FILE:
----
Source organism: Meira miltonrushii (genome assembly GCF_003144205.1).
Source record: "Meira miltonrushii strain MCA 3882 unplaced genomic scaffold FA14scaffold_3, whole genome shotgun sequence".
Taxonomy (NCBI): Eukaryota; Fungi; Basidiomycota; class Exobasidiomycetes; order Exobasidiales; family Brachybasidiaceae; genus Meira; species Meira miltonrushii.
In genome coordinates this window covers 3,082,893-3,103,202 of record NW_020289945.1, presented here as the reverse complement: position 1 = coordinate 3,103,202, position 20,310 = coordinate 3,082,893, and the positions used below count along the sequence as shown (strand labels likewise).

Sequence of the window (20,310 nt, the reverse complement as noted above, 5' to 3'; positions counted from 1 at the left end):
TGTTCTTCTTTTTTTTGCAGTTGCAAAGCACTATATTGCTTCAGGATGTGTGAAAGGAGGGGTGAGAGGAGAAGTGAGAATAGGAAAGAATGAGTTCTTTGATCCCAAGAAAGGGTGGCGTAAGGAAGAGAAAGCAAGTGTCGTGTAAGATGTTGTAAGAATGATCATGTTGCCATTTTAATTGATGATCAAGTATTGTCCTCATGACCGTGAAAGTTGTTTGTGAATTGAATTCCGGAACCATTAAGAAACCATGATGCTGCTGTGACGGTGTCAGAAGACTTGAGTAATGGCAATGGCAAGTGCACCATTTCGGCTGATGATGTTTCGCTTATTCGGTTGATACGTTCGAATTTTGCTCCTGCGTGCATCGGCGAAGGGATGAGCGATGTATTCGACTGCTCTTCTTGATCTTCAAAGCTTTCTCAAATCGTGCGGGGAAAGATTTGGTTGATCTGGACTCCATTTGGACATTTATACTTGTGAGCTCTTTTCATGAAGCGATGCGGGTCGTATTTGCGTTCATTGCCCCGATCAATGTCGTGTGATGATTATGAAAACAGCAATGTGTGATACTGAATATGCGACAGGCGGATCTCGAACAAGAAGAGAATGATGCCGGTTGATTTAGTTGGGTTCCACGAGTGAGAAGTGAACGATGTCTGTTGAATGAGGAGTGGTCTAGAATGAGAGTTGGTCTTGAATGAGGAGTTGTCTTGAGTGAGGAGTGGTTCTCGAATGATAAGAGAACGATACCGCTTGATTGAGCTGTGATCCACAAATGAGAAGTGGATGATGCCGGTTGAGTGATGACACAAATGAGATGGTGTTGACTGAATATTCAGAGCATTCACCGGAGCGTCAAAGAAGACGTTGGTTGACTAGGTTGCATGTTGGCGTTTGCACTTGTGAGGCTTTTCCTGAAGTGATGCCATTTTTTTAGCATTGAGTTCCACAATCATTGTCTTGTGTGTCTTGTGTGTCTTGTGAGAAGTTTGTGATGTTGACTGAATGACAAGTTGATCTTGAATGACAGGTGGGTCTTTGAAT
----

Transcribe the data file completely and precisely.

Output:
Source organism: Meira miltonrushii (genome assembly GCF_003144205.1).
Source record: "Meira miltonrushii strain MCA 3882 unplaced genomic scaffold FA14scaffold_3, whole genome shotgun sequence".
Taxonomy (NCBI): Eukaryota; Fungi; Basidiomycota; class Exobasidiomycetes; order Exobasidiales; family Brachybasidiaceae; genus Meira; species Meira miltonrushii.
In genome coordinates this window covers 3,082,893-3,103,202 of record NW_020289945.1, presented here as the reverse complement: position 1 = coordinate 3,103,202, position 20,310 = coordinate 3,082,893, and the positions used below count along the sequence as shown (strand labels likewise).

Sequence of the window (20,310 nt, the reverse complement as noted above, 5' to 3'; positions counted from 1 at the left end):
TGTTCTTCTTTTTTTTGCAGTTGCAAAGCACTATATTGCTTCAGGATGTGTGAAAGGAGGGGTGAGAGGAGAAGTGAGAATAGGAAAGAATGAGTTCTTTGATCCCAAGAAAGGGTGGCGTAAGGAAGAGAAAGCAAGTGTCGTGTAAGATGTTGTAAGAATGATCATGTTGCCATTTTAATTGATGATCAAGTATTGTCCTCATGACCGTGAAAGTTGTTTGTGAATTGAATTCCGGAACCATTAAGAAACCATGATGCTGCTGTGACGGTGTCAGAAGACTTGAGTAATGGCAATGGCAAGTGCACCATTTCGGCTGATGATGTTTCGCTTATTCGGTTGATACGTTCGAATTTTGCTCCTGCGTGCATCGGCGAAGGGATGAGCGATGTATTCGACTGCTCTTCTTGATCTTCAAAGCTTTCTCAAATCGTGCGGGGAAAGATTTGGTTGATCTGGACTCCATTTGGACATTTATACTTGTGAGCTCTTTTCATGAAGCGATGCGGGTCGTATTTGCGTTCATTGCCCCGATCAATGTCGTGTGATGATTATGAAAACAGCAATGTGTGATACTGAATATGCGACAGGCGGATCTCGAACAAGAAGAGAATGATGCCGGTTGATTTAGTTGGGTTCCACGAGTGAGAAGTGAACGATGTCTGTTGAATGAGGAGTGGTCTAGAATGAGAGTTGGTCTTGAATGAGGAGTTGTCTTGAGTGAGGAGTGGTTCTCGAATGATAAGAGAACGATACCGCTTGATTGAGCTGTGATCCACAAATGAGAAGTGGATGATGCCGGTTGAGTGATGACACAAATGAGATGGTGTTGACTGAATATTCAGAGCATTCACCGGAGCGTCAAAGAAGACGTTGGTTGACTAGGTTGCATGTTGGCGTTTGCACTTGTGAGGCTTTTCCTGAAGTGATGCCATTTTTTTAGCATTGAGTTCCACAATCATTGTCTTGTGTGTCTTGTGTGTCTTGTGAGAAGTTTGTGATGTTGACTGAATGACAAGTTGATCTTGAATGACAGGTGGGTCTTTGAAT